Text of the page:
Rich Binari

Rich Binari, Ph.D.

Lab Manager
I earned a B.S. in Biology from the University of Notre Dame, and subsequently completed a Ph.D. in Genetics from Harvard University in the laboratory of Norbert Perrimon, where my graduate work consisted of a molecular and phenotypic analysis of two genes involved in segmentation of the Drosophila embryo. After a postdoctoral interlude in the laboratory of Armen Manoukian at the Ontario Cancer Institute studying the role of heparin sulfate proteoglycans in embryonic development in Drosophila, I returned to the Perrimon lab. I am currently working on projects to determine the functions of miRNAs during development, and to generate new tools for lineage analysis.
Justin Bosch

Justin Bosch, Ph.D.

Postdoctoral Fellow

Before attending graduate school, I studied plant evolution at UW-Madison and zebrafish developmental genetics at UCSF. For my PhD, I worked with Iswar Hariharan at the UC Berkeley, where I used genetics and cell biology to investigate the molecular mechanisms of tissue growth in Drosophila.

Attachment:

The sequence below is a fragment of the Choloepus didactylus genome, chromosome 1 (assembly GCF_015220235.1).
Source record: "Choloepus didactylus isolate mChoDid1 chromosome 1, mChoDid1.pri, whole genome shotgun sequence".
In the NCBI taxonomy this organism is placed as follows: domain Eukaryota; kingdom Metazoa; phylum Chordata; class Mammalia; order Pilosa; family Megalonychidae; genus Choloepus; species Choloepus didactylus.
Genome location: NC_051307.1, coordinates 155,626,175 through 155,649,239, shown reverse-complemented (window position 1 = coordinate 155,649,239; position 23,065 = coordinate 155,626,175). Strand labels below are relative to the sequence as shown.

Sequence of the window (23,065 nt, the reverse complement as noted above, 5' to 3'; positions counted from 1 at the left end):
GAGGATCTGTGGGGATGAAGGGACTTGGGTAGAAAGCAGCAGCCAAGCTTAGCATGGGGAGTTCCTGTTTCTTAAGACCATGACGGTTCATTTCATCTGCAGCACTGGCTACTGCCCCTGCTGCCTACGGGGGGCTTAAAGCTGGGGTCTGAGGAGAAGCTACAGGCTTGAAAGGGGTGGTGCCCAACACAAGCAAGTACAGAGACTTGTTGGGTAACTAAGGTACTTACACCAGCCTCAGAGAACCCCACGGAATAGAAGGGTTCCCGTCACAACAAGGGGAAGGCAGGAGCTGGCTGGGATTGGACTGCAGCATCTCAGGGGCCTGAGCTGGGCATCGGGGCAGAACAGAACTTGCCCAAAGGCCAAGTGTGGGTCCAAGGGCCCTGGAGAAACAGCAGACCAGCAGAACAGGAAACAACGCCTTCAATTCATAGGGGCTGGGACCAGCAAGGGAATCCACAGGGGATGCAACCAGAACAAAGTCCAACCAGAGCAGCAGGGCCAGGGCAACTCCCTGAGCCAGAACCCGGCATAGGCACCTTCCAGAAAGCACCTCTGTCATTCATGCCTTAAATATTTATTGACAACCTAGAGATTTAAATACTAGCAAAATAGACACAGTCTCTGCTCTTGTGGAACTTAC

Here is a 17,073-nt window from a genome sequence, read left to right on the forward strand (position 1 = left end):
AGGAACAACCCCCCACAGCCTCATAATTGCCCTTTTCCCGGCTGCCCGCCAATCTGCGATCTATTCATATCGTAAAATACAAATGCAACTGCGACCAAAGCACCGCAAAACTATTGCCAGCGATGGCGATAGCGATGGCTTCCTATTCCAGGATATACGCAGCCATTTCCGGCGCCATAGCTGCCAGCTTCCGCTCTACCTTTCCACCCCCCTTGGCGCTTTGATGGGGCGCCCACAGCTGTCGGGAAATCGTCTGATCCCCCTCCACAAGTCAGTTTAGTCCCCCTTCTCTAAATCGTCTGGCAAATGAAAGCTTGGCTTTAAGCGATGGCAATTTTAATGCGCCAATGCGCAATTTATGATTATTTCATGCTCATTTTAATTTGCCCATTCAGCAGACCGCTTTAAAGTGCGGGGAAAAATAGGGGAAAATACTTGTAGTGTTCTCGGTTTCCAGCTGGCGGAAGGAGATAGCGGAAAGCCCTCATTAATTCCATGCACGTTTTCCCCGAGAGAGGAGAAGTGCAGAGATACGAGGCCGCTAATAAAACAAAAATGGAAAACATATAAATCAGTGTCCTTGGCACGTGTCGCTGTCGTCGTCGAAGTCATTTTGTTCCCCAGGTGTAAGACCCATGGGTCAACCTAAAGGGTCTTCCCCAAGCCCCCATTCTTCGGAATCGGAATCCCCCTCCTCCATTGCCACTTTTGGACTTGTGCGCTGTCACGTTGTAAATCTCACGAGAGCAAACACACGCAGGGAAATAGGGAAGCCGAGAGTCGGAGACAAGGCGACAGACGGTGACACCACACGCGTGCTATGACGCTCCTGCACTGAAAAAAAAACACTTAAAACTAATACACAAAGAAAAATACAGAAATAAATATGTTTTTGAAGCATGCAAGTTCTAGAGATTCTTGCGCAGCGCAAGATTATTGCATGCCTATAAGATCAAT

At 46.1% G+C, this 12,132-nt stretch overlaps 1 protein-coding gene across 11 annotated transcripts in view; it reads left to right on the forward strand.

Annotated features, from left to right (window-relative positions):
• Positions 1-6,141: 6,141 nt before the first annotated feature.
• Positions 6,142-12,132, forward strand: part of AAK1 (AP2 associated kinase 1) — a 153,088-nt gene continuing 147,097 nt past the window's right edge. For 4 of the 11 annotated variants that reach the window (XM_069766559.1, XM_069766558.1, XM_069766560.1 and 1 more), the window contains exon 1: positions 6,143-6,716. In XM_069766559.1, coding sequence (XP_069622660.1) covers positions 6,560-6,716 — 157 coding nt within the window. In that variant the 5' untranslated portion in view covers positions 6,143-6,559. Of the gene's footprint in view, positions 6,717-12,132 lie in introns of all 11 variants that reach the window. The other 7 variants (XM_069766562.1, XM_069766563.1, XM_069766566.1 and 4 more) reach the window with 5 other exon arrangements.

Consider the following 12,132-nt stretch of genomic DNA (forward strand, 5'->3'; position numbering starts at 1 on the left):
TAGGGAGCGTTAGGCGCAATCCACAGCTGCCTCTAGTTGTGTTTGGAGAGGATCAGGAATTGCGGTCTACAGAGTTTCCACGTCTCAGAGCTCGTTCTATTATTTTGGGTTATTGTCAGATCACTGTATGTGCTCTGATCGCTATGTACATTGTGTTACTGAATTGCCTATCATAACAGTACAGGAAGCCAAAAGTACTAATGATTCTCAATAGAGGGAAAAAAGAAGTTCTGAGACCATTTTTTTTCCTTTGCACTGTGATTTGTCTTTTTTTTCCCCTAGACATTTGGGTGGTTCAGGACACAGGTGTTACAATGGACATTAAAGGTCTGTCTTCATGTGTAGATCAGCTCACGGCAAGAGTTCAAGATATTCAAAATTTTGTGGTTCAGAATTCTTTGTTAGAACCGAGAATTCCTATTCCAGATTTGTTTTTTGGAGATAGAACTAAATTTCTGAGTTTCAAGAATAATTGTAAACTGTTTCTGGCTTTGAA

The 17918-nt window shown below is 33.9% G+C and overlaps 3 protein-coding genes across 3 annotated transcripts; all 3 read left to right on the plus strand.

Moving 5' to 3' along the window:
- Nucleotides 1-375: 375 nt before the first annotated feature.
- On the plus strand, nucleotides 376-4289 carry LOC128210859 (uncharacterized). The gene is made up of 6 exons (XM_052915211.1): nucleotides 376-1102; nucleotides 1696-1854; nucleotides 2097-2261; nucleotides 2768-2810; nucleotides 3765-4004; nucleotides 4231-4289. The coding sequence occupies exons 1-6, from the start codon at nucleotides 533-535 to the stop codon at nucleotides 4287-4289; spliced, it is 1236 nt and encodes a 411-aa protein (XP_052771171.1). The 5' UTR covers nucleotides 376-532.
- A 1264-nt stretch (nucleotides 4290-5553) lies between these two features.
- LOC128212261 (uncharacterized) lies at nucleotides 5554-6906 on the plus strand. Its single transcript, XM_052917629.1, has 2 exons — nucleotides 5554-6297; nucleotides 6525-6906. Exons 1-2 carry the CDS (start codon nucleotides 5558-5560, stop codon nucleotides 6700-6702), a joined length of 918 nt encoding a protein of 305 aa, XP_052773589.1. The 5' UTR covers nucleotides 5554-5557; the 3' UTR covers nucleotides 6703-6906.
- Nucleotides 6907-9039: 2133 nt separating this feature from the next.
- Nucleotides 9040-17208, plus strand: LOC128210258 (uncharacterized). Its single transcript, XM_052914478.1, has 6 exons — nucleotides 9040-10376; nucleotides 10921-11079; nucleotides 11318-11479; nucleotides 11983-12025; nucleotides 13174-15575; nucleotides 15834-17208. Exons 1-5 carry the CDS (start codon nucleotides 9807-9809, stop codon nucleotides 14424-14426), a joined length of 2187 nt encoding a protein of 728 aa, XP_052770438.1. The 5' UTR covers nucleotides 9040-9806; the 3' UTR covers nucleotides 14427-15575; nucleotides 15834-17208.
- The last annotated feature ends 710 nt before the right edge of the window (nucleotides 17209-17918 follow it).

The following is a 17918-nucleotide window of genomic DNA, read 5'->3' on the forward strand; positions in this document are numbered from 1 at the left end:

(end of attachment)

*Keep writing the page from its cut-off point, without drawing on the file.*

In the Perrimon lab, I am using systematic approaches to study secreted proteins in Drosophila: 1) Mapping the origin and destination of circulating proteins, 2) Identification of peptides encoded from small open reading frame (smORF) genes, and 3) Developing new gene-editing methods to better characterize secreted proteins

To keep scientists up to date on recent genome engineering tools, and give young scientist and opportunity to present their research, I organize a virtual seminar series called Genome Engineering Seminar Series (GESS) at Harvard Medical School (HMS). The meetings are via zoom, free, and open to anyone in the world. I previously organized an in-person genome engineering journal club, which is on hiatus due to Covid.... Read more about Justin Bosch, Ph.D.